“More than gems in my comb box shaped by the
God of the Sea, I prize you, my daughter. . .”
Lady Otomo, 8th century, Japan
A woman weaves
her daughter’s wedding
slippers that will carry
her steps into a new life.
The mother weeps alone
into her jeweled sewing box
slips red thread
around its spool,
the same she used to stitch
her daughter’s first silk jacket
embroidered with turtles
that would bring luck, long life.
She remembers all the steps
taken by her daughter’s
unbound quick feet:
dancing on the stones
of the yard among yellow
butterflies and white breasted sparrows.
And she grew, legs strong
body long, mind
Now she captures all eyes
with her hair combed smooth
and her hips gently
swaying like bamboo.
spins her thread
from the spool of her heart,
knotted to her daughter’s
We used to like talking about grief
Our journals and letters were packed
with losses, complaints, and sorrows.
Even if there was no grief
we wouldn’t stop lamenting
as though longing for the charm
of a distressed face.
Then we couldn’t help expressing grief
So many things descended without warning:
labor wasted, loves lost, houses gone,
marriages broken, friends estranged,
ambitions worn away by immediate needs.
Words lined up in our throats
for a good whining.
Grief seemed like an endless river—
the only immortal flow of life.
After losing a land and then giving up a tongue,
we stopped talking of grief
Smiles began to brighten our faces.
We laugh a lot, at our own mess.
Things become beautiful,
even hailstones in the strawberry fields.
We, the naturally hopeful,
Need a simple sign
For the myriad ways we’re capsized.
We who love precise language
Need a finer way to convey
Disappointment and perplexity.
For speechlessness and all its inflections,
For up-ended expectations,
For every time we’re ambushed
By trivial or stupefying irony,
For pure incredulity, we need
The inverted exclamation point.
For the dropped smile, the limp handshake,
For whoever has just unwrapped a dumb gift
Or taken the first sip of flat beer,
Or felt love or pond ice
Give way underfoot, we deserve it.
We need it for the air pocket, the scratch shot,
The child whose ball doesn’t bounce back,
The flat tire at journey’s outset,
The odyssey that ends up in Weehawken.
But mainly because I need it—here and now
As I sit outside the Caffe Reggio
Staring at my espresso and cannoli
After this middle-aged couple
Came strolling by and he suddenly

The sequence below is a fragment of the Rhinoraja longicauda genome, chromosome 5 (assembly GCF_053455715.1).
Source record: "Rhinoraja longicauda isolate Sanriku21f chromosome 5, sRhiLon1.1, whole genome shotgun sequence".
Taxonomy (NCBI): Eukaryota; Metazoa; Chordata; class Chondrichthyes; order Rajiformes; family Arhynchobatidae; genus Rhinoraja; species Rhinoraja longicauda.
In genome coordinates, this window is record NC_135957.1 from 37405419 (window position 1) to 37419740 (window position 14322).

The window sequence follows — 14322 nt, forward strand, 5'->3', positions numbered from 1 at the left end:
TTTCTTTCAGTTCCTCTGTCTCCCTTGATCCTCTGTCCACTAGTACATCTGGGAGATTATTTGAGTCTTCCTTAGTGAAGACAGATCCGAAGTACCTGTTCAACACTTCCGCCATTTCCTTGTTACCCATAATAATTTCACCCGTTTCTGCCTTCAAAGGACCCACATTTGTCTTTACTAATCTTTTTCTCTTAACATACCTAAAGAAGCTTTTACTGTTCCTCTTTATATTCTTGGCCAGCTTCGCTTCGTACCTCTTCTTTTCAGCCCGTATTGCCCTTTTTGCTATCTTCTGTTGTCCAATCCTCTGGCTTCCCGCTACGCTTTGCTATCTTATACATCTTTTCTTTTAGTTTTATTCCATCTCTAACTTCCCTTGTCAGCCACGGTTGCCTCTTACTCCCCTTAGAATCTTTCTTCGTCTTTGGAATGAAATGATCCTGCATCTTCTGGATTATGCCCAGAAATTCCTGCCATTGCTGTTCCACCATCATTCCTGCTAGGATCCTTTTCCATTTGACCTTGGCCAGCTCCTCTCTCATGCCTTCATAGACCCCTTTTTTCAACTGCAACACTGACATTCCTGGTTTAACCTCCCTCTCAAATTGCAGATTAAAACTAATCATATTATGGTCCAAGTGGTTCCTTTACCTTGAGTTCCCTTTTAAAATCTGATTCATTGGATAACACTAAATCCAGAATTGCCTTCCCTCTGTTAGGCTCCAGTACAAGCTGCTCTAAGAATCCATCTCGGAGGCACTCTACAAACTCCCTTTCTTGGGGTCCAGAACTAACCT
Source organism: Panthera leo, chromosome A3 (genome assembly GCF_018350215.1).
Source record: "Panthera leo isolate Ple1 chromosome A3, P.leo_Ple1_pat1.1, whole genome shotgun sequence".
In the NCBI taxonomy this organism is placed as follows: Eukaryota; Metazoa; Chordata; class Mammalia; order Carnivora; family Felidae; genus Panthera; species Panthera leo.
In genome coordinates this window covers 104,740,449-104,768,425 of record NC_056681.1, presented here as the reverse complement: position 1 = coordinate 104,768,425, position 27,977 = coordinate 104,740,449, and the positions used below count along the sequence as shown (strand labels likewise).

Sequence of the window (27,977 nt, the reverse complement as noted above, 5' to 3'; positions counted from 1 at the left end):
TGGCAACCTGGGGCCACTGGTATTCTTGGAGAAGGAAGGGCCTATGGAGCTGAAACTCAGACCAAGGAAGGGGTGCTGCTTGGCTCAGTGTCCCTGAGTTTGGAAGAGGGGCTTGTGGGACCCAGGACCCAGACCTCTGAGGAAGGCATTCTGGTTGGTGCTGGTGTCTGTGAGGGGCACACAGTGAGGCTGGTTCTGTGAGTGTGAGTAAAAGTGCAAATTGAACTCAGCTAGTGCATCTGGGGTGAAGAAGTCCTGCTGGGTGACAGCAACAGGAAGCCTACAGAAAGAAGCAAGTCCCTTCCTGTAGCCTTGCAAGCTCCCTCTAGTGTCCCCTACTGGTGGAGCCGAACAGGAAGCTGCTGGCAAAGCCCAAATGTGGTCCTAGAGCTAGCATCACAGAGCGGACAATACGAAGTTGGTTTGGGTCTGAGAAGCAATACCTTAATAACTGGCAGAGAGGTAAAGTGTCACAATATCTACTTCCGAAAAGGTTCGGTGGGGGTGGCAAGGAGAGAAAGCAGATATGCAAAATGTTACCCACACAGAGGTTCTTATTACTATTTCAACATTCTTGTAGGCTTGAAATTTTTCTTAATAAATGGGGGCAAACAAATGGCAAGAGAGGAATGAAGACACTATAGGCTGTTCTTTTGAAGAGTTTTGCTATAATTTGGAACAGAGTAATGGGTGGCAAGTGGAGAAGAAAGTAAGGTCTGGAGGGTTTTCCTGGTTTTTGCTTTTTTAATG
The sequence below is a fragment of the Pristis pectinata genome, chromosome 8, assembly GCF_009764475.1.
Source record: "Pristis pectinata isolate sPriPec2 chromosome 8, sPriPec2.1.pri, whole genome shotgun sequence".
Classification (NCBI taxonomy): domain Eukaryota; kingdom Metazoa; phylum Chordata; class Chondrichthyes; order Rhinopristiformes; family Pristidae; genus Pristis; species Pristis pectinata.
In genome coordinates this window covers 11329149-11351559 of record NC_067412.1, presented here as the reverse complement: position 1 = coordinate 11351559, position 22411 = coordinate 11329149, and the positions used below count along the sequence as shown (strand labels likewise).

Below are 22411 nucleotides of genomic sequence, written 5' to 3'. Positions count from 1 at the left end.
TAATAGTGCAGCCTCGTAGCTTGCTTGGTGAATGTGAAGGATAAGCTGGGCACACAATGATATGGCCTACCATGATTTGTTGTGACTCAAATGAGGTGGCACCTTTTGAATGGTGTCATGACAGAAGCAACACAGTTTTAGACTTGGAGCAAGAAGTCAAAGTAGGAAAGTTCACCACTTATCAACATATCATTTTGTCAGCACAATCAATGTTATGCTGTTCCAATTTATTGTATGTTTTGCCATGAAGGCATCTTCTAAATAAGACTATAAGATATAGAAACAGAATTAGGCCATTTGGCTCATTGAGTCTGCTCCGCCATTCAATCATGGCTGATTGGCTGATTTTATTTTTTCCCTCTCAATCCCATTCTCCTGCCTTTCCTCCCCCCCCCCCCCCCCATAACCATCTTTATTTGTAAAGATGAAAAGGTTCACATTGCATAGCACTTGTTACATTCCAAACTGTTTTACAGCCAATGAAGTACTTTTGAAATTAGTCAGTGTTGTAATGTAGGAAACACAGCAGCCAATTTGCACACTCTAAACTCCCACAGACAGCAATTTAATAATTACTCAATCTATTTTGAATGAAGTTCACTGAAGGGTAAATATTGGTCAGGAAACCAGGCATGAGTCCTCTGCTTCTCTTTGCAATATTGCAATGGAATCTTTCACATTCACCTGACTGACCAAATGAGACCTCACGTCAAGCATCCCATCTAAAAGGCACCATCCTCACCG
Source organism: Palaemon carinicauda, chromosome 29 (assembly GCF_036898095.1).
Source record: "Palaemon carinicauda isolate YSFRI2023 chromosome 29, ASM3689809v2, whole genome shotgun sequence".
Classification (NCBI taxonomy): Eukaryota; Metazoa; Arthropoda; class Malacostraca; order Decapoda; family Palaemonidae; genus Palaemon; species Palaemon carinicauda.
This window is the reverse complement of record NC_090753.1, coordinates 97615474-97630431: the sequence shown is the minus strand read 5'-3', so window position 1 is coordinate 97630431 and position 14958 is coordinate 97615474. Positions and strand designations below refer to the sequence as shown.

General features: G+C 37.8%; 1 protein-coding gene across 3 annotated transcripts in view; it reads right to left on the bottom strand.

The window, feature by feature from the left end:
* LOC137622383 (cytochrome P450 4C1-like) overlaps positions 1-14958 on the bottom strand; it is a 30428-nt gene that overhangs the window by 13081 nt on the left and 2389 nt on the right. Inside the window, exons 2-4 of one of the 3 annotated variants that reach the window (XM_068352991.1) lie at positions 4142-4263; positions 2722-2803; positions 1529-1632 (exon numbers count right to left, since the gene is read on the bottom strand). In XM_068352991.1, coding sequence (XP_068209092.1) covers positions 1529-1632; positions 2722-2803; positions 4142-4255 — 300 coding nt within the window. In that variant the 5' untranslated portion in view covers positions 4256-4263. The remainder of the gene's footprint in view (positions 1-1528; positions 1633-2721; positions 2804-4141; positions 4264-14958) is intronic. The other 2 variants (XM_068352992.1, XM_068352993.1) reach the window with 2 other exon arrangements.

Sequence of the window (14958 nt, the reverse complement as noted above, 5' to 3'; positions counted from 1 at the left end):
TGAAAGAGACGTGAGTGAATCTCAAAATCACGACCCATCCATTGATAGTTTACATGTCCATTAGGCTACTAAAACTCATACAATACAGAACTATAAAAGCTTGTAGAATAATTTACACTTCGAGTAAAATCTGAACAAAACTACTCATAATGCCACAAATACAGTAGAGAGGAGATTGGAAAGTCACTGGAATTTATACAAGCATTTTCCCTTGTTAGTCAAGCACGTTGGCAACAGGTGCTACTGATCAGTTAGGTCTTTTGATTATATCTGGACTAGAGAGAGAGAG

Veered and sneezed all over my table
And she said to him, “See, that’s why
I don’t like to eat outside.”
(¡Pura vida! — Costa Rican phrase for “O.K.” or “Great!”)
Such heat! It brings the brain back to its basic blank.
Small, recurrent events become the daily news—
the white-nosed coati treading the cecropia’s
bending thin branches like sidewalks in the sky,
the scarlet-rumped tanager flitting like a spark
in the tinder of dank green, the nodding palm leaves
perforated like Jacquard cards in a code of wormholes,
the black hawk skimming nothingness over and over.
What does the world’s wide brimming mean, with hunger
the unstated secret, dying the proximate reality?
Con mucho gusto—the muchness extends to the stars,
as wet and numerous as larvae underground
where the ants in their preset patterns scurry and nurture,
and the queen, immobilized, pours forth her eggs
in the dark. We are far from oaks and stoplights,
from England’s chill classrooms and Tuscany’s paved hills.
For thought is a stridulation, an insect sizzling,
knit of the moment’s headlines and temperate-zone quips,
viable in the debris of our rotting educations,
that thatch where peer-groups call each to each in semes
ecosystematically. Great God Himself
wilts with a rise in temperature, a drop in soil acidity,
a new language in its grimacing opacity.
The brain’s dry buzz revives, a bit, as evening falls.
In Memorium, 1932-2009
I asked God if it was okay to be melodramatic
and she said yes
I asked her if it was okay to be short
and she said it sure is
I asked her if I could wear nail polish
or not wear nail polish
and she said honey
she calls me that sometimes
she said you can do just exactly
what you want to
thanks God I said
and is it even okay if I don’t paragraph
Sweetcakes God said
who knows where she picked that up
what I’m telling you is
Yes Yes Yes
Courtesy of S.L.
You have rented an apartment.
You come to this enclosure with physical relief,
your heavy body climbing the stairs in the dark,
the hall bulb burned out, the landlord
of Greek extraction and possibly a fatalist.
In the apartment leaning against one wall,
your daughter’s painting of a large frilled cabbage
against a dark sky with pinpoints of stars.
The eager vegetable, opening itself
as if to eat the air, or speak in cabbage
language of the meanings within meanings;
while the points of stars hide their massive
violence in the dark upper half of the painting.
You can live with this.
Take a deep breath: there, now you’ve stooped to doing what poems tell you. It’s all downhill from here: the sordid parties, the fabulous butterflies that winter in the brain, leaving it choked with newscasters and verdigris. When you obey the poem, you always find yourself, sooner or later, in the darkest corridor of the grand hotel inside the moon, looking for either a lavatory or else the misplaced wonder of childhood. Your slippers feel rough and scaly, as if they’d been manufactured of asbestos, or sharkskin. You shuffle forward cautiously. Somewhere inside this poem Albany is lurking, and the last thing you want to do is trip over it in the dark. From the ambassador suite, the voice of the poem commands you to breathe again, and you do: left lung, right lung. Soldiers have surrounded the hotel, but that’s OK. You saw them earlier in the bar, decked out in mylar and mufti. They simply didn’t look very serious. Now, in the hallway in the dark, you hear voices shouting, and what might be rifle fire. Breathe, whispers the poem. And you do.
From Memorious, Issue 11, December 2008